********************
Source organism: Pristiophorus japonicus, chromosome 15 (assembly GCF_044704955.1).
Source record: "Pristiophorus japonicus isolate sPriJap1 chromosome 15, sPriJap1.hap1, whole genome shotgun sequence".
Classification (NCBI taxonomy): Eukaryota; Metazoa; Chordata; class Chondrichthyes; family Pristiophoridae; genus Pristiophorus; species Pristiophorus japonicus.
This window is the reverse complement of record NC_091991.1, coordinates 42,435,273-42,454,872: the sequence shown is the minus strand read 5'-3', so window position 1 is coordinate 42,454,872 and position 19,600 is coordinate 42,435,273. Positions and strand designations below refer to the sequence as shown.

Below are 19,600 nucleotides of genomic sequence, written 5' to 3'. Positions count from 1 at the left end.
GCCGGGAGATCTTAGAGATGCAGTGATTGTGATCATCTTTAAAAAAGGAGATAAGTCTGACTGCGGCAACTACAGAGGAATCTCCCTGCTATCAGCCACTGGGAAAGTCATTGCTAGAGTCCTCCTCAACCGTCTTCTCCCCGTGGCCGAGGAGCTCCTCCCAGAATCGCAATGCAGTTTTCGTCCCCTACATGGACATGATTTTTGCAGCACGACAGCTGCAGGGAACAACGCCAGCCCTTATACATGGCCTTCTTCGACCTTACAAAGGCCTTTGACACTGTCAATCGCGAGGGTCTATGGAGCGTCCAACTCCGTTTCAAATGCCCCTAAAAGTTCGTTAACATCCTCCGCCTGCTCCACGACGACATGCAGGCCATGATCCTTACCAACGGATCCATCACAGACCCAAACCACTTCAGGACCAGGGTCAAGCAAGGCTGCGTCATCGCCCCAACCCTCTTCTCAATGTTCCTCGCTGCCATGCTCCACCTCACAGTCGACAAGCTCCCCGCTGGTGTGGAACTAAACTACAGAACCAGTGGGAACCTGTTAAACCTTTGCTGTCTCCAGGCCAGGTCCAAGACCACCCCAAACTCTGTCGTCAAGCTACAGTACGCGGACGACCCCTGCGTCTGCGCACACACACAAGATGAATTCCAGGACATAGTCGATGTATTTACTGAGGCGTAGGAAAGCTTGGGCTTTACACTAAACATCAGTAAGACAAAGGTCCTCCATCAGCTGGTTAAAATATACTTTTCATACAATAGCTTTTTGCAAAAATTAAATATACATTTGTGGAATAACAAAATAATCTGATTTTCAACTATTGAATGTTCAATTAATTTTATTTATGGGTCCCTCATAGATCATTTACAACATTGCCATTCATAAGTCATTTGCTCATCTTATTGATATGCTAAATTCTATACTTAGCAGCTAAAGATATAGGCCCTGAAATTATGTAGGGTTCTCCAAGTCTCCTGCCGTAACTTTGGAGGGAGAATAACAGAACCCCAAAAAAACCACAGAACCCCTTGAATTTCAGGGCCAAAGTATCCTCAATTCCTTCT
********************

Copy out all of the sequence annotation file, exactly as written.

Source organism: Pristiophorus japonicus, chromosome 15 (assembly GCF_044704955.1).
Source record: "Pristiophorus japonicus isolate sPriJap1 chromosome 15, sPriJap1.hap1, whole genome shotgun sequence".
Classification (NCBI taxonomy): Eukaryota; Metazoa; Chordata; class Chondrichthyes; family Pristiophoridae; genus Pristiophorus; species Pristiophorus japonicus.
This window is the reverse complement of record NC_091991.1, coordinates 42,435,273-42,454,872: the sequence shown is the minus strand read 5'-3', so window position 1 is coordinate 42,454,872 and position 19,600 is coordinate 42,435,273. Positions and strand designations below refer to the sequence as shown.

Below are 19,600 nucleotides of genomic sequence, written 5' to 3'. Positions count from 1 at the left end.
GCCGGGAGATCTTAGAGATGCAGTGATTGTGATCATCTTTAAAAAAGGAGATAAGTCTGACTGCGGCAACTACAGAGGAATCTCCCTGCTATCAGCCACTGGGAAAGTCATTGCTAGAGTCCTCCTCAACCGTCTTCTCCCCGTGGCCGAGGAGCTCCTCCCAGAATCGCAATGCAGTTTTCGTCCCCTACATGGACATGATTTTTGCAGCACGACAGCTGCAGGGAACAACGCCAGCCCTTATACATGGCCTTCTTCGACCTTACAAAGGCCTTTGACACTGTCAATCGCGAGGGTCTATGGAGCGTCCAACTCCGTTTCAAATGCCCCTAAAAGTTCGTTAACATCCTCCGCCTGCTCCACGACGACATGCAGGCCATGATCCTTACCAACGGATCCATCACAGACCCAAACCACTTCAGGACCAGGGTCAAGCAAGGCTGCGTCATCGCCCCAACCCTCTTCTCAATGTTCCTCGCTGCCATGCTCCACCTCACAGTCGACAAGCTCCCCGCTGGTGTGGAACTAAACTACAGAACCAGTGGGAACCTGTTAAACCTTTGCTGTCTCCAGGCCAGGTCCAAGACCACCCCAAACTCTGTCGTCAAGCTACAGTACGCGGACGACCCCTGCGTCTGCGCACACACACAAGATGAATTCCAGGACATAGTCGATGTATTTACTGAGGCGTAGGAAAGCTTGGGCTTTACACTAAACATCAGTAAGACAAAGGTCCTCCATCAGCTGGTTAAAATATACTTTTCATACAATAGCTTTTTGCAAAAATTAAATATACATTTGTGGAATAACAAAATAATCTGATTTTCAACTATTGAATGTTCAATTAATTTTATTTATGGGTCCCTCATAGATCATTTACAACATTGCCATTCATAAGTCATTTGCTCATCTTATTGATATGCTAAATTCTATACTTAGCAGCTAAAGATATAGGCCCTGAAATTATGTAGGGTTCTCCAAGTCTCCTGCCGTAACTTTGGAGGGAGAATAACAGAACCCCAAAAAAACCACAGAACCCCTTGAATTTCAGGGCCAAAGTATCCTCAATTCCTTCT